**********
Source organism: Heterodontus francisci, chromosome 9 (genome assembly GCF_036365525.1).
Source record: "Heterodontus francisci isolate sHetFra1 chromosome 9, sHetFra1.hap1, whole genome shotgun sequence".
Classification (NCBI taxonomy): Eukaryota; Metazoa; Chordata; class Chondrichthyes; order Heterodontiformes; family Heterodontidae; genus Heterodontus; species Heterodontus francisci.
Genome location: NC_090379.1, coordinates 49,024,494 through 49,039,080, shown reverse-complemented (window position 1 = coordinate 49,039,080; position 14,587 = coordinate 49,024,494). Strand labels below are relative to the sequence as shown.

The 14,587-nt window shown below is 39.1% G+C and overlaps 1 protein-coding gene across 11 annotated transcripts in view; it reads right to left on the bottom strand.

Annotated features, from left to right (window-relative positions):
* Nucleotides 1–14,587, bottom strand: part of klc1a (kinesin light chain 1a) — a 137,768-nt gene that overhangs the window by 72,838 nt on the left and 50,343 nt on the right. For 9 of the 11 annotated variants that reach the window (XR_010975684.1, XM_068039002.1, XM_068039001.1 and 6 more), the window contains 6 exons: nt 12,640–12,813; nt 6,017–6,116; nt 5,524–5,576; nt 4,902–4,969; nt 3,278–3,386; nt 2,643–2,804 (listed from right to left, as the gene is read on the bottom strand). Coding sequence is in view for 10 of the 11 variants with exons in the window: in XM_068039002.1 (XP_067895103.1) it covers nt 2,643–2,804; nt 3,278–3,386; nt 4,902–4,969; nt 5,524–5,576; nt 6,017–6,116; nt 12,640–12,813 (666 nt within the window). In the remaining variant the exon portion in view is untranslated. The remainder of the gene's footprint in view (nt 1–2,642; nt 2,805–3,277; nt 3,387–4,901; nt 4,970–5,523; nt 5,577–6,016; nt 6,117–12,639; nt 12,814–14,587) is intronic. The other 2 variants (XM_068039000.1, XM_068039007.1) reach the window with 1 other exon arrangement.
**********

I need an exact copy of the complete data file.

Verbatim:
Source organism: Heterodontus francisci, chromosome 9 (genome assembly GCF_036365525.1).
Source record: "Heterodontus francisci isolate sHetFra1 chromosome 9, sHetFra1.hap1, whole genome shotgun sequence".
Classification (NCBI taxonomy): Eukaryota; Metazoa; Chordata; class Chondrichthyes; order Heterodontiformes; family Heterodontidae; genus Heterodontus; species Heterodontus francisci.
Genome location: NC_090379.1, coordinates 49,024,494 through 49,039,080, shown reverse-complemented (window position 1 = coordinate 49,039,080; position 14,587 = coordinate 49,024,494). Strand labels below are relative to the sequence as shown.

The 14,587-nt window shown below is 39.1% G+C and overlaps 1 protein-coding gene across 11 annotated transcripts in view; it reads right to left on the bottom strand.

Annotated features, from left to right (window-relative positions):
* Nucleotides 1–14,587, bottom strand: part of klc1a (kinesin light chain 1a) — a 137,768-nt gene that overhangs the window by 72,838 nt on the left and 50,343 nt on the right. For 9 of the 11 annotated variants that reach the window (XR_010975684.1, XM_068039002.1, XM_068039001.1 and 6 more), the window contains 6 exons: nt 12,640–12,813; nt 6,017–6,116; nt 5,524–5,576; nt 4,902–4,969; nt 3,278–3,386; nt 2,643–2,804 (listed from right to left, as the gene is read on the bottom strand). Coding sequence is in view for 10 of the 11 variants with exons in the window: in XM_068039002.1 (XP_067895103.1) it covers nt 2,643–2,804; nt 3,278–3,386; nt 4,902–4,969; nt 5,524–5,576; nt 6,017–6,116; nt 12,640–12,813 (666 nt within the window). In the remaining variant the exon portion in view is untranslated. The remainder of the gene's footprint in view (nt 1–2,642; nt 2,805–3,277; nt 3,387–4,901; nt 4,970–5,523; nt 5,577–6,016; nt 6,117–12,639; nt 12,814–14,587) is intronic. The other 2 variants (XM_068039000.1, XM_068039007.1) reach the window with 1 other exon arrangement.